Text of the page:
So the first step is to decide where to cut the loose purfling/binding back to and where to put the joints. as it turns out the plastic material is not acetone soluble, so the joints will have a hairline in them. I decided to cut them back to the shoulders and stagger the joints to help hide them. The other extreme option would be to remove them all the way back to the neck in front and tailpiece i back to have no joints. However, since the reason the edges came loose in the first place is because they shrank and pulled away I decided that a joint at each end would allow them to shrink without pulling away in the future. Also when I got to checking closely I saw the previous factory repairs had done just that.
I decided to use Bind-All adhesive from StewMac.com, the stuff made specifically for this job. I also took their recommendation on using their orange stretch tape for clamping the bindings while they set. Cutting thre but joint carefully did the trick. I had a bit more squeeze out than I wanted, but no serious damage that couldn’t be cleaned off. Better stuck good than sorry. Getting all three pieces in place with the glue one at a time was a bit nerve racking because squeeze out in the grooves would be a problem. I glued and clamped each one down in sequence and then scraped out the remaining groove for each one when the glue had set. So here we are glued and clamped then dry and ready to scrape them down to match the existing bindings.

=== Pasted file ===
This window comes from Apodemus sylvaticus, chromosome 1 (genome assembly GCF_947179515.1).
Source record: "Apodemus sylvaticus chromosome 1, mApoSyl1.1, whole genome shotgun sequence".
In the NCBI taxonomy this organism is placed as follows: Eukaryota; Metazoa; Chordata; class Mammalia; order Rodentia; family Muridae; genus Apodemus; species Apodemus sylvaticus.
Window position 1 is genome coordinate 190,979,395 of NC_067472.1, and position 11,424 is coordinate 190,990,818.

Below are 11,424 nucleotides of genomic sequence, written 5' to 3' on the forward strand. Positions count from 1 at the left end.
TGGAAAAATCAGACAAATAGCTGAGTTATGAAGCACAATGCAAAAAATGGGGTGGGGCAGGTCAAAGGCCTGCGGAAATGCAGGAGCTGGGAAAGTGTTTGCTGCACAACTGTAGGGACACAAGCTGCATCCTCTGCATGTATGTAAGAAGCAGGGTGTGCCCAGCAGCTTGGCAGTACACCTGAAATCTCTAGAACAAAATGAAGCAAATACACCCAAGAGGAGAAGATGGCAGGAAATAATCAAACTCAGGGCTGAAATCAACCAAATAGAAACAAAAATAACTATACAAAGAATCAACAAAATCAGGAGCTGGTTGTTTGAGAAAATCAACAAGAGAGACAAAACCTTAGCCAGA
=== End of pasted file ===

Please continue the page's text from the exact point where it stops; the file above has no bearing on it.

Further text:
June 8, 2017 – A Starting Point
The picture shows the guitar at present. I’ve manged to cut out the damaged binding/purfling and clean the grooves of old adhesive.
Bindings and Purfling
The edge binding and purfling I am using are both made of styrene plastic I believe, soluble in acetone. The binding is a simple white, but much thicker and sturdier to hold everything together and protect the edges of the wood pieces on the outside. Purfling goes inside the binding to add style and color. I think historically purfling was made from wood. There are two types of standard Martin plastic purfling – a black/white/black/white and a thinner white/black/white. The standard D-35 design uses both. So the repair will actually be a three-piece affair.